graffiti art

Celebrating the launch of the Ngozy Art collective, along with the Point’s 25 years of community service and outreach in the Hunts Point section of the South Bronx, 20 legendary Bronx writers painted live this past Saturday on the Point Campus for the Arts and Environment. Produced by the Ngozy Art collective and curated by Sade TCM, the event, A Cultural Happening in Da’ Bronx, was an ode to the borough that forged a culture that has since impacted the entire world. Beginning next week, the masterfully crafted works — brimming with infectious energy, dazzling colors and expressive creativity — can be viewed on the website of the Ngozy Art collective that will offer local artists a platform to share and sell their artwork.

The image featured above was painted by BIO Tats Cru.  Several more paintings that surfaced last Saturday follow:

John “Crash” Matos

Stash

Chris “Daze” Ellis

Totem TC5

Sienide

Pase BT

Nicer Tats Cru

Saturday’s event also featured a gallery-style exhibition designed by the Point artist-in-residence Eric Orr.  And the legendary hip hop DJ and producer Jazzy Jay, presented by Christie Z, added the musical element to the day.

Photos of artworks by Lois Stavsky

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Conceived and curated by Nic 707, the ingenious InstaFame Phantom Art continues to bring old school writers, along with a diverse range of younger artists, from NYC and beyond onto New York City subway trains.  Pictured above is Nic 707; several more images I captured while riding the 1 train last week follow:

South Carolina native Thomas Crouch

The legendary KingBee — with background by Nic 707

Veteran graffiti writer Spar One

Yonkers-based Fabian “Skaer” Verdejo

Brooklyn-based mixed-media artist Bianca Romero

Japanese artist Minori

Photos by Lois Stavsky

Note: Hailed in a range of media from WideWalls to the Huffington Post to the New York Times, our Street Art NYC App is now available for Android devices here.

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Hosted by James Top, Joey TDS and Poke IBM, the 38th Annual Graffiti Hall of Fame took place this past weekend in East Harlem. Pictured above is the work of Vase One and KingBee  (standing to the left of  Shiro on the ladder). Several more photos of images captured yesterday follow:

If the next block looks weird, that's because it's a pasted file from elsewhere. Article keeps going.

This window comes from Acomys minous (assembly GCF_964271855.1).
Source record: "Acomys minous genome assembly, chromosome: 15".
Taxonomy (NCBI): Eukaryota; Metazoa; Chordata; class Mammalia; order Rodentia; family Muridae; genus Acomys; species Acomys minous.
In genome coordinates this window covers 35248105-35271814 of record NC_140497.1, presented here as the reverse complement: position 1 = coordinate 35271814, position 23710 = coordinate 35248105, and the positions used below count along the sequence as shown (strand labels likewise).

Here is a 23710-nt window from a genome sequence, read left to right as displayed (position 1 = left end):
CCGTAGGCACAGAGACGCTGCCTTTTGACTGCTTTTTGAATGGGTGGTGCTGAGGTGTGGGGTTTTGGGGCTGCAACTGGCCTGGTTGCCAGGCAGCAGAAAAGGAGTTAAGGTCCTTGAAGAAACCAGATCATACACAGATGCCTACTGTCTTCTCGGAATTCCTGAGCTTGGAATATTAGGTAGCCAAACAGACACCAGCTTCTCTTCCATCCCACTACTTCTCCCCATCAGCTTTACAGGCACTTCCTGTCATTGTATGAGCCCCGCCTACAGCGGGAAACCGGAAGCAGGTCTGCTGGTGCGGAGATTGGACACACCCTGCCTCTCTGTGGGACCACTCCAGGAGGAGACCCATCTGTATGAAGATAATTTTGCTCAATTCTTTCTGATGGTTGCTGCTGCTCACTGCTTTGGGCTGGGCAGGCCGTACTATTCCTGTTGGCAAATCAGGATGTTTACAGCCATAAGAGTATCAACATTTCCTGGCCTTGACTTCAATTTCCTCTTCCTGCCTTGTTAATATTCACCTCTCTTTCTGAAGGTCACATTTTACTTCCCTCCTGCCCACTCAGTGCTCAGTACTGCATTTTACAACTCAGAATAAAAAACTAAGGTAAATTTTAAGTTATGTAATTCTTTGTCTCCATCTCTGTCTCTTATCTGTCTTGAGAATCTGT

Shiro tags subway map

Skeme

Terrible T-Kid

Cope 2

Break Uno

Delta 2 at work

And you can find more images from the historical two-day event on the StreetArtNYC Instagram.

Photos by Lois Stavsky

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The annual Jersey Fresh Jam, Trenton’s premier urban arts festival, was held last Saturday, August 11. Arts educator and photographer Rachel Fawn Alban was there to capture the action as local and regional artists converged — despite intermittent bouts of rain — to bring their talents to the walls of Terracycle INC. What emerged was a wonderful fusion of graffiti and mural art representing a range of sensibilities, styles and themes. Pictured above — from left to right — are Damien Mitchell, Puppet Master Icky and Colombian artist Joems. Several more photos captured by Rachel follow:

Damien Mitchell at work

SoulsNYC with spray can and cell phone in hand

Meres at work with Mek on top

Kes1 at work — in collaboration with Seoz

Ras at work

Ron with multiple spray cans in hand

Photos by Rachel Fawn Alban

Note: Hailed in a range of media from WideWalls to the Huffington Post to the New York Times, our Street Art NYC App is now available for Android devices here.

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This past Saturday, Green Villain and Writer’s Bench  hosted a buoyant block party at the site of the former 2015 landmark Demolition Exhibition. The hundreds of folks who attended the massive celebration were treated to live painting and music, along with food provided by local vendors. Pictured above is Newark-based Mr. Mustart. What follows are several more images captured Saturday by David Sharabani aka Lord K2.